We also evaluate models on standard metrics in the literature: validity, uniqueness and novelty. Using the same 10K molecules generated from each model for each task we compute the following statistics defined in ref. 17 and store them in Table 3: (1) validity: the ratio between the number of valid and generated molecules, (2) uniqueness: the ratio between the number of unique molecules (that are not duplicates) and valid molecules, (3) novelty: the ratio between unique molecules that are not in the training data and the total number of unique molecules. In the first two tasks (Table 3), JTVAE and CGVAE have better metrics with very high validity, uniqueness and novelty (all close to 1), here the SMILES and SELFIES RNN perform worse but the SELFIES RNN is close to their performance. The SMILES RNN has the worse metrics due to its poor grammar but is not substantially worse than the other models.

Table 3 Standard metrics validity, uniqueness and novelty of molecules generated by all models in every task.

We also considered many additional graph generative model baselines8,12,17,19,53,54,55,56,57,58 on all tasks. These include some GANs11,19, some autoregressive models8,53,57, normalizing flows54,58 and single shot models17 Most do not scale at all and the few baselines that do—could only handle the LogP and multi-distribution tasks, but do not perform better than the language models. Results are shown in Supplementary Tables 1, 2 and Fig. 1.


In this work, in effort to test the ability of chemical language models, we introduce three complex modeling tasks for deep generative models of molecules. Language models and graph baselines perform each task, which entails learning to generate molecules from a challenging dataset.s The results demonstrate that language models are very powerful, flexible models that can learn a variety of very different complex distributions while the popular graph baselines are much less capable.

In comparison of SELFIES and SMILES, both the SM-RNN and SF-RNN perform well in all tasks, better than the baselines. We report that the SF-RNN has better standard metrics (Table 3) in every task, but the SM-RNN has better Wasserstein distance metrics (Table 2). Furthermore, the SF-RNN has better novelty than the SM-RNN—this may mean that the SELFIES grammar leads to less memorization of the training dataset in language models. This could also help explain why the SF-RNN has better standard metrics but worse Wasserstein metrics than the SM-RNN. In addition, data augmentation and random SMILES31 could be used to improve the novelty score of the SM-RNN. In future, it would be valuable to have a more comprehensive evaluation of the use of SMILES and SELFIES representations in deep generative models.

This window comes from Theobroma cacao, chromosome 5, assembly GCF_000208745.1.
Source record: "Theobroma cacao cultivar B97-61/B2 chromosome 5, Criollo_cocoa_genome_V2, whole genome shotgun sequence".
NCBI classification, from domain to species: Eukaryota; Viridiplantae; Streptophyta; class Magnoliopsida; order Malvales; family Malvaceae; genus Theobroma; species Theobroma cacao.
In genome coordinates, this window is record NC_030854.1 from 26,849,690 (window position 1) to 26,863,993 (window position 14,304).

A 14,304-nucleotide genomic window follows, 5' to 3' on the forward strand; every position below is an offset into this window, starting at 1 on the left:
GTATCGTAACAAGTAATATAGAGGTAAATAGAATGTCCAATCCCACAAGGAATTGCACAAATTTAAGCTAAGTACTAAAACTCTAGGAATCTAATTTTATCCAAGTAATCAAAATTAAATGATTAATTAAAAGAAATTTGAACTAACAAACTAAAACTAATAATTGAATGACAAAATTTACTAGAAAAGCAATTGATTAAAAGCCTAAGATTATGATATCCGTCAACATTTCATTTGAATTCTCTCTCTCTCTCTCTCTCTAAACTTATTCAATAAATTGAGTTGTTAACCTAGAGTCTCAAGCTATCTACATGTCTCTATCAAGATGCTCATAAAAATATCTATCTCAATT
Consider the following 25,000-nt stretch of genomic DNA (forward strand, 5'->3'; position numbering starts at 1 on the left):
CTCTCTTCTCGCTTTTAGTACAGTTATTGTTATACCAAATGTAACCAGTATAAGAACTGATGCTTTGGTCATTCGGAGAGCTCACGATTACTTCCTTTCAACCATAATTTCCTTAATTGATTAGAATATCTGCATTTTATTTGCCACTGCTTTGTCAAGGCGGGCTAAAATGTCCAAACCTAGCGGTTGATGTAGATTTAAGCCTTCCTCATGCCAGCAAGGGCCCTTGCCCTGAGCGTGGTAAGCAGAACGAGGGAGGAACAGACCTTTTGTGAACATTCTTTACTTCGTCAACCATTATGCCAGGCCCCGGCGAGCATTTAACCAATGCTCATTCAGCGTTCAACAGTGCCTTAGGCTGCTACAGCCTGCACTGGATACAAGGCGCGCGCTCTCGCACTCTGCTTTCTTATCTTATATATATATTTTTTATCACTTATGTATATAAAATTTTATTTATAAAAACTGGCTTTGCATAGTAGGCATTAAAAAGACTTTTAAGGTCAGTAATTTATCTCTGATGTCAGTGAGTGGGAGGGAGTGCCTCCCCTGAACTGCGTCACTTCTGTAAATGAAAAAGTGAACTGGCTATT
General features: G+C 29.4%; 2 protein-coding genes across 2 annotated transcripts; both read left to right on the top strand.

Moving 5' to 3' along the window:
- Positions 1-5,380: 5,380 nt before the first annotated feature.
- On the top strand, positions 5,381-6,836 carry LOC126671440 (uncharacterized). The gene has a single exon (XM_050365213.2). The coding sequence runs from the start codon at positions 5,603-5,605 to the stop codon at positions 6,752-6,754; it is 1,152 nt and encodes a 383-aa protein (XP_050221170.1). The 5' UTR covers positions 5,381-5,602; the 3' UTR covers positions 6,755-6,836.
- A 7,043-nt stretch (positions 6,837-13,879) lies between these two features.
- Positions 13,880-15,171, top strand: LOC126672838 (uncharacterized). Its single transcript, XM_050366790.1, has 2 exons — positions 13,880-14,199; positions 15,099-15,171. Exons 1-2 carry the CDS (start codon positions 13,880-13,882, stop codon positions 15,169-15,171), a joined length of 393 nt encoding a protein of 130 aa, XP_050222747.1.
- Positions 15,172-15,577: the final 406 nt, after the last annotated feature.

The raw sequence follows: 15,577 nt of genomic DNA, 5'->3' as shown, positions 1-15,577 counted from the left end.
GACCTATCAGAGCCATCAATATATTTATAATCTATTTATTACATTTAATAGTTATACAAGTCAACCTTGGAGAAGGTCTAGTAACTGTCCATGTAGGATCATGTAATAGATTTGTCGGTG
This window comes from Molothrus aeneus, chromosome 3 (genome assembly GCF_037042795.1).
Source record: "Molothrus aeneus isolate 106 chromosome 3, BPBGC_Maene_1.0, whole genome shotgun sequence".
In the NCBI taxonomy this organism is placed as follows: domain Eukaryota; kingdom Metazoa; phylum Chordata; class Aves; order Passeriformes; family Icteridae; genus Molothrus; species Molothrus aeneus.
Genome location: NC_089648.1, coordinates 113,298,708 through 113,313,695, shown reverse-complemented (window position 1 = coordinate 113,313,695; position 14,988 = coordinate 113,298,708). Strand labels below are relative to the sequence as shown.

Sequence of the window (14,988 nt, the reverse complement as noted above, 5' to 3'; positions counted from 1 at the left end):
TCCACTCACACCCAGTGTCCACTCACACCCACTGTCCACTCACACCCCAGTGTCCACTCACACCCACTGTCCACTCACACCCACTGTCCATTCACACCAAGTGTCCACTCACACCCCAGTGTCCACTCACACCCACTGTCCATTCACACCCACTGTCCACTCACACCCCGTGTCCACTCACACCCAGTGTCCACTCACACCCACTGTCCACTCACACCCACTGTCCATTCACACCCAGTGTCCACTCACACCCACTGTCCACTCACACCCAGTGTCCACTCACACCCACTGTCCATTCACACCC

The results show that the main baseline graph generative models, JTVAE and CGVAE are not as flexible as language models. For the penalized LogP task, the difference between a molecule that has a score of 2 and one that scores 4 often can be very subtle. Sometimes changing a single carbon or other atom can cause a large drop in score—this likely explains why the CGVAE severely misfit the main training mode. For the multi-distribution task, JTVAE and CGVAE’s difficulties are clear but very understandable. For JTVAE, it has to learn a wide range of tree types: many of which have no large substructures like rings (the GDB13 molecules) while others are entirely rings (CEP and POLYMERS). For CGVAE, it has to learn a wide range of very different generation traces—which is difficult especially since it only uses one sample trace during learning. For the same reasons, these models were incapable of training on the largest molecules in PubChem.

The language models also perform better than the additional graph generative baselines—which have the same limitations as JTVAE and CGVAE. This is almost expected, as graph generative models have the more difficult task of generating both the atom and bond information—while a language model only has to generate a single sequence. Given this– it is natural that language models display such flexible capacity and the evaluated graph generative models do not. Outside of molecular design some graph generative models have attempted to scale to larger graphs59,60 but these models have not been augmented for molecules. The results here do highlight the fact that many widely used graph generative models are designed only for small drug-like39 molecules and do not scale to larger more complex molecules. On the other hand, while language models can scale and flexibly generate larger molecules, graph generative models are more interpretable53,57 which is important for drug and material discovery.